Review: Nvidia’s $600 GeForce RTX 4070 Super is one of its best values
Enlarge / The GeForce RTX 4070 Super Founders Edition.

Andrew Cunningham

Judging by the comments on YouTube reviews, you’d think Nvidia’s RTX 4070, launched in April 2023 for $599, was a terrible graphics card. The reaction wasn’t as brutal as it was among commenters and reviewers for the 4060 Ti a month later (a “waste of sand,” declared Gamers Nexus), but you’d usually find praise for its power efficiency but criticism of its price (high for a xx70 card) and its performance improvement relative to the previous generation (only about as fast as an RTX 3080, sometimes less).

Those are all largely valid criticisms. But the 4070 is Nvidia’s most popular RTX 4000-series desktop GPU, at least according to the (admittedly flaky and opaque) Steam Hardware Survey data for December 2023. It’s not in the top 10—this is dominated by older midrange GeForce cards that have been out a lot longer—but it’s doing better than Nvidia’s other 40-series desktop cards and better than every one of AMD’s RX 7000-series cards put together.

The release of the RTX 4070 Super should help bring the enthusiast commentariat version of reality and the Steam Hardware Survey’s version of reality into closer sync with one another. At the same $599 price—still more than the $499 of the 2070 Super or 3070, but not higher than the 4070—you get performance that Nvidia says is more in line with the RTX 3090. And the power efficiency remains quite impressive, though power use overall is up just a bit from the regular 4070.

It’s still hard to swallow a graphics card that costs more than an entire Xbox Series X or PlayStation 5, a GPU that can easily cost just as much as the entire rest of your PC tower combined. The 4070 Super also needs to contend with AMD’s Radeon 7800 XT, which is often as fast or faster, has an additional 4GB of memory, and can often be had for as little as $510. But there’s still no card that’s offering quite this combination of efficiency and performance. In 2024’s GPU market, where stubbornly higher prices are an enduring hangover of the 2020–2021 GPU shortage, a significant performance bump for a not-even-year-old card that’s available for the same price counts as a win.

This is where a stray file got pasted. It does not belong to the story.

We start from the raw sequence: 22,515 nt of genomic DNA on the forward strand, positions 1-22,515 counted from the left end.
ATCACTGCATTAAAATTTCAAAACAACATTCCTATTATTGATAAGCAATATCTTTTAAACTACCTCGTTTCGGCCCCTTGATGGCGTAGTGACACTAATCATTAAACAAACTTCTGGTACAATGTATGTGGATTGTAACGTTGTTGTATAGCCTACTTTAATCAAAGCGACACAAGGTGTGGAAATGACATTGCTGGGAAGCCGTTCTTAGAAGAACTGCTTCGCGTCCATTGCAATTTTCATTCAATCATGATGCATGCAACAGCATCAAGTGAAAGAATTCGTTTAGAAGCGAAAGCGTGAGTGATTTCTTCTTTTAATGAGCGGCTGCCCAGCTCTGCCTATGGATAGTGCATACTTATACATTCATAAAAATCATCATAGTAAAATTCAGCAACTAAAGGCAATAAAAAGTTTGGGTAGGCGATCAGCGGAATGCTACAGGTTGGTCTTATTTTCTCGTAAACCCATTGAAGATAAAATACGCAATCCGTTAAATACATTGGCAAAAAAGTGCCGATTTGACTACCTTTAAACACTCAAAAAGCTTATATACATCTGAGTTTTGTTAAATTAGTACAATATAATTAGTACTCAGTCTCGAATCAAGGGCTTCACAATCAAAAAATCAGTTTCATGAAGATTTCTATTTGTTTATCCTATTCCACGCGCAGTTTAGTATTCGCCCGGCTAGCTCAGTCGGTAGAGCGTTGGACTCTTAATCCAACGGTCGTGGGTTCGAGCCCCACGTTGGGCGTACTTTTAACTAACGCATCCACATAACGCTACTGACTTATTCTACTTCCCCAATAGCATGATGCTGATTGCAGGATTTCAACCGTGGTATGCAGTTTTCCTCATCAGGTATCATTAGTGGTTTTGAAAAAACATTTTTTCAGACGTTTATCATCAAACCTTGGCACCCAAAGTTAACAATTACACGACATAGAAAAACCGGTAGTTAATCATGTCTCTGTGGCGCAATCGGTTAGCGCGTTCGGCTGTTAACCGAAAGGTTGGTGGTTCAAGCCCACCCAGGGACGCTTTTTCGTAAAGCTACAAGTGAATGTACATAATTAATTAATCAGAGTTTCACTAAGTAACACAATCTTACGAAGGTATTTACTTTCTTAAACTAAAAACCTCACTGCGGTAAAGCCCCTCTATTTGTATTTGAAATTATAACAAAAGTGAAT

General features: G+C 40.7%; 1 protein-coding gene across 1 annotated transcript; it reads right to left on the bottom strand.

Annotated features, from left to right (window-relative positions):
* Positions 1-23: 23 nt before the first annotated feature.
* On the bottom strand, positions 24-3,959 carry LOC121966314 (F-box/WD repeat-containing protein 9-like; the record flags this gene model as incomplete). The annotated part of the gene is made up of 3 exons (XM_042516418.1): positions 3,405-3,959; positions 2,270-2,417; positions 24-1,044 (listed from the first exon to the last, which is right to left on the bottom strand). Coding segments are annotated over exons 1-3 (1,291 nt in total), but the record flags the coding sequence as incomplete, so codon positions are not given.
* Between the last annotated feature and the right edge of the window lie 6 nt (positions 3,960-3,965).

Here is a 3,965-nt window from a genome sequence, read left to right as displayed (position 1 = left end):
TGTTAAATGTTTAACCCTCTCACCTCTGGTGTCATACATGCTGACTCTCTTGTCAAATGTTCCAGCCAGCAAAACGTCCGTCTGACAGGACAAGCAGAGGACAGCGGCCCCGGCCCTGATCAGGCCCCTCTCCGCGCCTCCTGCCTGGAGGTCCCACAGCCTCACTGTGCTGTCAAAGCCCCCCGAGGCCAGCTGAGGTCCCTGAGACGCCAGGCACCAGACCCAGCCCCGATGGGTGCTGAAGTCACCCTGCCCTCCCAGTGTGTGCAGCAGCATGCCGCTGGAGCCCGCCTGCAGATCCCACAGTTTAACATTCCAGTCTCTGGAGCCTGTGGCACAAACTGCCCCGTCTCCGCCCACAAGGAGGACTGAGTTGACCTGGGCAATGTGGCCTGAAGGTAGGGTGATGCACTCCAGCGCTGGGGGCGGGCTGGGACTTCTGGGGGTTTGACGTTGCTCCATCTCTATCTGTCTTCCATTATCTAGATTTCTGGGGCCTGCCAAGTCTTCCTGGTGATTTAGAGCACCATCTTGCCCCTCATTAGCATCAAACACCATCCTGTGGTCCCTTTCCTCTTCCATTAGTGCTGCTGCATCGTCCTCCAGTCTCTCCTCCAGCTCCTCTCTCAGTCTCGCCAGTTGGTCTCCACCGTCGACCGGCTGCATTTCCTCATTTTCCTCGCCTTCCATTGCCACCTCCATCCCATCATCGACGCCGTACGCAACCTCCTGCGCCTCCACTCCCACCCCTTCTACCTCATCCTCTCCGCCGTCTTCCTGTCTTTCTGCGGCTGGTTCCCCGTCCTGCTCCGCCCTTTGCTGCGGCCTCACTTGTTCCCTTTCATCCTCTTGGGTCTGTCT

Meet the RTX 4070 Super

The thing that makes the 4070 Super super is the addition of 1,280 extra CUDA cores, a nearly 22 percent increase from the regular 4070. That’s more of an increase in computing power than the 4080 Super or 4070 Ti Super saw, both in absolute core counts and expressed as a percentage. That doesn’t always mean a 22 percent bump in-game performance, but it’s a nice uplift, and it’s a whole lot closer to the AD104 GPU die’s maximum core count of 7,680.

RTX 4090 RTX 4080 RTX 4080 Super RTX 4070 Ti RTX 4070 Ti Super RTX 4070 RTX 4070 Super
CUDA Cores 16,384 9,728 10,240 7,680 8,448 5,888 7,168
Boost Clock 2,520 MHz 2,505 MHz 2,550 MHz 2,610 MHz 2,610 MHz 2,475 MHz 2,475 MHz
Memory Bus Width 384-bit 256-bit 256-bit 192-bit 256-bit 192-bit 192-bit
Memory Clock 1,313 MHz 1,400 MHz 1,437 MHz 1,313 MHz 1,313 MHz 1,313 MHz 1,313 MHz
Memory size 24GB GDDR6X 16GB GDDR6X 16GB GDDR6X 12GB GDDR6X 16GB GDDR6X 12GB GDDR6X 12GB GDDR6X
TGP 450 W 320 W 320 W 285 W 285 W 200 W 220 W

The only other specs that really change are cache, which is boosted from 36MB in the 4070 to 48MB in the 4070 Super, and the total graphics power (TGP) of the card, which can now reach a maximum of 220 W. It’s a small enough difference that Nvidia’s required power supply wattage remains the same at 650 W.

The 4070 Super retains the same 192-bit memory interface and 12GB bank of memory as the regular 4070, and memory and GPU core clocks are all the same, too. For this review, we tested the Founders Edition version of the card, which conforms to Nvidia’s default specs and uses the 12VHPWR connector, but cards from Nvidia’s partners can come with mild overclocks and 8-pin power connectors. The included 12VHPWR adapter only needs two 8-pin connectors attached, or you can connect it directly to a compatible power supply; ATX 3.0 supplies support 12VHPWR natively, but I recently bought an adapter cable for my gaming PC’s modular Cooler Master PSU that plugs directly into the 8-pin connectors on the power supply; you’ve got more options now than you did a year ago, now that the 40-series has been around for a bit.

Nvidia’s Founders Edition card is the same size and shape as the old 4070, which means that (unlike the 4080 and 4090 Founders Edition cards and a whole bunch of triple-fan, triple-slot third-party cards) it ought to fit in just about anything without much hassle, including most mini ITX builds. The only real design difference is that the silver highlights have been swapped out for black ones, giving the card a more imposing “this is my final form” aesthetic. Similarly, we’d expect most of Nvidia’s partners to continue using their 4070 card designs without many changes.

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